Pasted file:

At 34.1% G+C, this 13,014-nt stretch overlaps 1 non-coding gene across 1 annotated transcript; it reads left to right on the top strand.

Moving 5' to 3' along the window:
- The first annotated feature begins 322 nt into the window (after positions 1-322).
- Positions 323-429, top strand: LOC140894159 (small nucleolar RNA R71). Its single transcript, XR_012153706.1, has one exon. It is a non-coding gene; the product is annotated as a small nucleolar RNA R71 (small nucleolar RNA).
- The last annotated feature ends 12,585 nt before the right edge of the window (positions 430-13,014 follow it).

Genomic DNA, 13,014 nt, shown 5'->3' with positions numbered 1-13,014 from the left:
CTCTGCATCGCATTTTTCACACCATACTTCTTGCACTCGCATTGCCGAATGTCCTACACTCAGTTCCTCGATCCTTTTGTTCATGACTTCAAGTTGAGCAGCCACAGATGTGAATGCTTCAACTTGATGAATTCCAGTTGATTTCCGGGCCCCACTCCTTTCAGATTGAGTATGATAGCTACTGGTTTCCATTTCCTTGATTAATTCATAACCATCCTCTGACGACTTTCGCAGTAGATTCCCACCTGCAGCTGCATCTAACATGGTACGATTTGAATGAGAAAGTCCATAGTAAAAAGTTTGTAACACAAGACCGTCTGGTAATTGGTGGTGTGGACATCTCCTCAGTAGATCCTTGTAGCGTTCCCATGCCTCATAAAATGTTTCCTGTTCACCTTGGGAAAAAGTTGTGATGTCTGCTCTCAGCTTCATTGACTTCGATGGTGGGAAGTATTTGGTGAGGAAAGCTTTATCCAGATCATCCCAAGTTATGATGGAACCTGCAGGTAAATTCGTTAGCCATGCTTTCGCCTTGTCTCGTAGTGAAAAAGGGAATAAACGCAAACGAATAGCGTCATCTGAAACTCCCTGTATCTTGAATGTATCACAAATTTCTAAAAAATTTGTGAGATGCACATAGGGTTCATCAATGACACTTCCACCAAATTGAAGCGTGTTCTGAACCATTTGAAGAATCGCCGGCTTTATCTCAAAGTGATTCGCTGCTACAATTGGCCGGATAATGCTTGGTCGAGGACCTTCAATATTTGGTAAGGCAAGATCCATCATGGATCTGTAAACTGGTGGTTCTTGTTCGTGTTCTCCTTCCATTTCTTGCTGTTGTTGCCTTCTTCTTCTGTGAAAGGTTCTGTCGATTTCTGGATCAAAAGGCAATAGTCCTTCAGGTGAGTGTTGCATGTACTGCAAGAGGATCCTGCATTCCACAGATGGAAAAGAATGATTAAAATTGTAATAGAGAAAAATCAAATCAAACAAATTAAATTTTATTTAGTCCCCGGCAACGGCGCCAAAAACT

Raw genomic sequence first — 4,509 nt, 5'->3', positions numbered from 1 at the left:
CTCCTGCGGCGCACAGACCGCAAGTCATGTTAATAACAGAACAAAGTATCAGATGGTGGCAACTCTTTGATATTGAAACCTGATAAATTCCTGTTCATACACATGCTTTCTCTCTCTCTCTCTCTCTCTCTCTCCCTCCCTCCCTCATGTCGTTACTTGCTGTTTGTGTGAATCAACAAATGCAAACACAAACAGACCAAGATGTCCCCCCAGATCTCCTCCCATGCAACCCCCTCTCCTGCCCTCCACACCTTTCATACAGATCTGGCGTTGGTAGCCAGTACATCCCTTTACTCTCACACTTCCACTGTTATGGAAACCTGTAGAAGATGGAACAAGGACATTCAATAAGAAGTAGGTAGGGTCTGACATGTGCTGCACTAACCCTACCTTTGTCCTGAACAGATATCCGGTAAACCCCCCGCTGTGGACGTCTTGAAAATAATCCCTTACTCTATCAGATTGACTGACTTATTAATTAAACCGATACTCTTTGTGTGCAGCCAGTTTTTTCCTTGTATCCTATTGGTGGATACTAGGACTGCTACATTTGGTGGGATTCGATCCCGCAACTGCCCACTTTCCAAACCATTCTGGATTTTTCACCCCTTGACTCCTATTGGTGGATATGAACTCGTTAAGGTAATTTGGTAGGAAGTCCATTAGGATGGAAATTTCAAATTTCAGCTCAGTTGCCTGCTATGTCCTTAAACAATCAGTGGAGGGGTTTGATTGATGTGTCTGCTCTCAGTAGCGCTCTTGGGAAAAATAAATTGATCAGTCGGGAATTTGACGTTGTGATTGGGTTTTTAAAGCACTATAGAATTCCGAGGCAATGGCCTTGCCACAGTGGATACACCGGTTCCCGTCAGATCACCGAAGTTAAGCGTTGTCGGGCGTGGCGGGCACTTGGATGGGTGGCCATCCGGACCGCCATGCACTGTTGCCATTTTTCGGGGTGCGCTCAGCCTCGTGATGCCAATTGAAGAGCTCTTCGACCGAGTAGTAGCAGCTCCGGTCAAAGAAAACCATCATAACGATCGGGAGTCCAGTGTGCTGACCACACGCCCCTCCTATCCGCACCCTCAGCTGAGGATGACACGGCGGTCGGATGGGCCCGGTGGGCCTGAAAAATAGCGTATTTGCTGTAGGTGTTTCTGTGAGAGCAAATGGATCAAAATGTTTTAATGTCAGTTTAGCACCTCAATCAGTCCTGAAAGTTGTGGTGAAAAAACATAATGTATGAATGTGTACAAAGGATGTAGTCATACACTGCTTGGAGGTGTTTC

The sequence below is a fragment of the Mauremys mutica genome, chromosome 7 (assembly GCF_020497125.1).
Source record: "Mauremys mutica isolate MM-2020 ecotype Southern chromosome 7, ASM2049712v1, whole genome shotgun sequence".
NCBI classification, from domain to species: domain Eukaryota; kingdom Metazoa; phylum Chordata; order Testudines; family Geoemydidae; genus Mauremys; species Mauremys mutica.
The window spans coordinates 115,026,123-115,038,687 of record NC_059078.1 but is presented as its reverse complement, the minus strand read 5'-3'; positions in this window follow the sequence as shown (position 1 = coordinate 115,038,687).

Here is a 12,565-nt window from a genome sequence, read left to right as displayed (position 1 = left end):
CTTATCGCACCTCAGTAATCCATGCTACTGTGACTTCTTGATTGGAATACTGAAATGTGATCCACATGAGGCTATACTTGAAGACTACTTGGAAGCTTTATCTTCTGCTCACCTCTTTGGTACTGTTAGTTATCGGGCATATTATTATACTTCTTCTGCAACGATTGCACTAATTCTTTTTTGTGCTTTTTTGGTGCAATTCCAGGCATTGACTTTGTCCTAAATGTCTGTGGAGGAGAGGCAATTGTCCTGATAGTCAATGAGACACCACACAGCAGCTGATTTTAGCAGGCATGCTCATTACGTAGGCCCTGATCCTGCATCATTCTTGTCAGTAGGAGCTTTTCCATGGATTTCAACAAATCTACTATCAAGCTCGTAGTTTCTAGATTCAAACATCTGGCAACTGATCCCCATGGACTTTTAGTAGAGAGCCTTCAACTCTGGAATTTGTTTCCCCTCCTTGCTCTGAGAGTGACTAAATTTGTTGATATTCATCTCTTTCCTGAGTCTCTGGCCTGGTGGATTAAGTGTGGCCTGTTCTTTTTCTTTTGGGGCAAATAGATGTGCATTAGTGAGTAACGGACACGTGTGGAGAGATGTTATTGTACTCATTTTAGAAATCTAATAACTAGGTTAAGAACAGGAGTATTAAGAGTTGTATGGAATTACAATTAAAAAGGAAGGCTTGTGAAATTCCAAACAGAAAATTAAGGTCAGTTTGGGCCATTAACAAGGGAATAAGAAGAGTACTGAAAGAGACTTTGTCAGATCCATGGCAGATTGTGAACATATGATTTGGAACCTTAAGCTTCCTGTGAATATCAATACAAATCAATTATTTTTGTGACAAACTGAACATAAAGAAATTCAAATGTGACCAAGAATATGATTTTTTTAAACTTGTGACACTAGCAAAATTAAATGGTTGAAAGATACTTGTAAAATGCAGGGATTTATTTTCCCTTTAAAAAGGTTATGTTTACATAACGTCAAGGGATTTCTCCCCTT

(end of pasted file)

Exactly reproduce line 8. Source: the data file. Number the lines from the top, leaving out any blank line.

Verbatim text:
Raw genomic sequence first — 4,509 nt, 5'->3', positions numbered from 1 at the left: